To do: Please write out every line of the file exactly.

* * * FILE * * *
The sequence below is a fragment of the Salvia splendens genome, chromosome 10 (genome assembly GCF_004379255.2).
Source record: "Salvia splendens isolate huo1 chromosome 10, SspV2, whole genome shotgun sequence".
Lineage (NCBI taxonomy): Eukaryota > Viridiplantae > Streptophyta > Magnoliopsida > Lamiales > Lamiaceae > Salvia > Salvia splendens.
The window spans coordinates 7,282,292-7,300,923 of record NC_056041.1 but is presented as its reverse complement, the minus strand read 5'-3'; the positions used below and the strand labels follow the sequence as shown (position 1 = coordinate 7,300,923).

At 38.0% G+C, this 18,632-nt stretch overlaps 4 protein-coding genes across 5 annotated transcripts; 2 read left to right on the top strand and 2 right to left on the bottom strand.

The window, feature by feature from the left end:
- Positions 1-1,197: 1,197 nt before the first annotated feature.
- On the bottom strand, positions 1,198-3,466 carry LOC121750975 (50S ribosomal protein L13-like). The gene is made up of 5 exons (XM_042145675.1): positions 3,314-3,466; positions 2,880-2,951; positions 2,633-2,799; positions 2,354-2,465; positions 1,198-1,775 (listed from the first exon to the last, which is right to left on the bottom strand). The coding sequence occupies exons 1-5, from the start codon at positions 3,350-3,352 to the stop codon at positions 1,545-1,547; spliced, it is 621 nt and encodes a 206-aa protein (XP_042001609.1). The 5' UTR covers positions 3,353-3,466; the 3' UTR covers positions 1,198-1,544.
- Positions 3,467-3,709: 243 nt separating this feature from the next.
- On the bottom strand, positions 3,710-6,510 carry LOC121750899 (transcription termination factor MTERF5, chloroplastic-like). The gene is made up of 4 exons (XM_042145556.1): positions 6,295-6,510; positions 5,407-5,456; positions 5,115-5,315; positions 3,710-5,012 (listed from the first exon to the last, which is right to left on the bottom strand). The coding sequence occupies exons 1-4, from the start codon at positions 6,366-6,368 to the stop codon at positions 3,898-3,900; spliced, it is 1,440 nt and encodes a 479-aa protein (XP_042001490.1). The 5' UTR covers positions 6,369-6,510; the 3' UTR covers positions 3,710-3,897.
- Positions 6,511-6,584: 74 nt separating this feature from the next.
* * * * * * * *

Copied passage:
The sequence below is a fragment of the Salvia splendens genome, chromosome 10 (genome assembly GCF_004379255.2).
Source record: "Salvia splendens isolate huo1 chromosome 10, SspV2, whole genome shotgun sequence".
Lineage (NCBI taxonomy): Eukaryota > Viridiplantae > Streptophyta > Magnoliopsida > Lamiales > Lamiaceae > Salvia > Salvia splendens.
The window spans coordinates 7,282,292-7,300,923 of record NC_056041.1 but is presented as its reverse complement, the minus strand read 5'-3'; the positions used below and the strand labels follow the sequence as shown (position 1 = coordinate 7,300,923).

At 38.0% G+C, this 18,632-nt stretch overlaps 4 protein-coding genes across 5 annotated transcripts; 2 read left to right on the top strand and 2 right to left on the bottom strand.

The window, feature by feature from the left end:
- Positions 1-1,197: 1,197 nt before the first annotated feature.
- On the bottom strand, positions 1,198-3,466 carry LOC121750975 (50S ribosomal protein L13-like). The gene is made up of 5 exons (XM_042145675.1): positions 3,314-3,466; positions 2,880-2,951; positions 2,633-2,799; positions 2,354-2,465; positions 1,198-1,775 (listed from the first exon to the last, which is right to left on the bottom strand). The coding sequence occupies exons 1-5, from the start codon at positions 3,350-3,352 to the stop codon at positions 1,545-1,547; spliced, it is 621 nt and encodes a 206-aa protein (XP_042001609.1). The 5' UTR covers positions 3,353-3,466; the 3' UTR covers positions 1,198-1,544.
- Positions 3,467-3,709: 243 nt separating this feature from the next.
- On the bottom strand, positions 3,710-6,510 carry LOC121750899 (transcription termination factor MTERF5, chloroplastic-like). The gene is made up of 4 exons (XM_042145556.1): positions 6,295-6,510; positions 5,407-5,456; positions 5,115-5,315; positions 3,710-5,012 (listed from the first exon to the last, which is right to left on the bottom strand). The coding sequence occupies exons 1-4, from the start codon at positions 6,366-6,368 to the stop codon at positions 3,898-3,900; spliced, it is 1,440 nt and encodes a 479-aa protein (XP_042001490.1). The 5' UTR covers positions 6,369-6,510; the 3' UTR covers positions 3,710-3,897.
- Positions 6,511-6,584: 74 nt separating this feature from the next.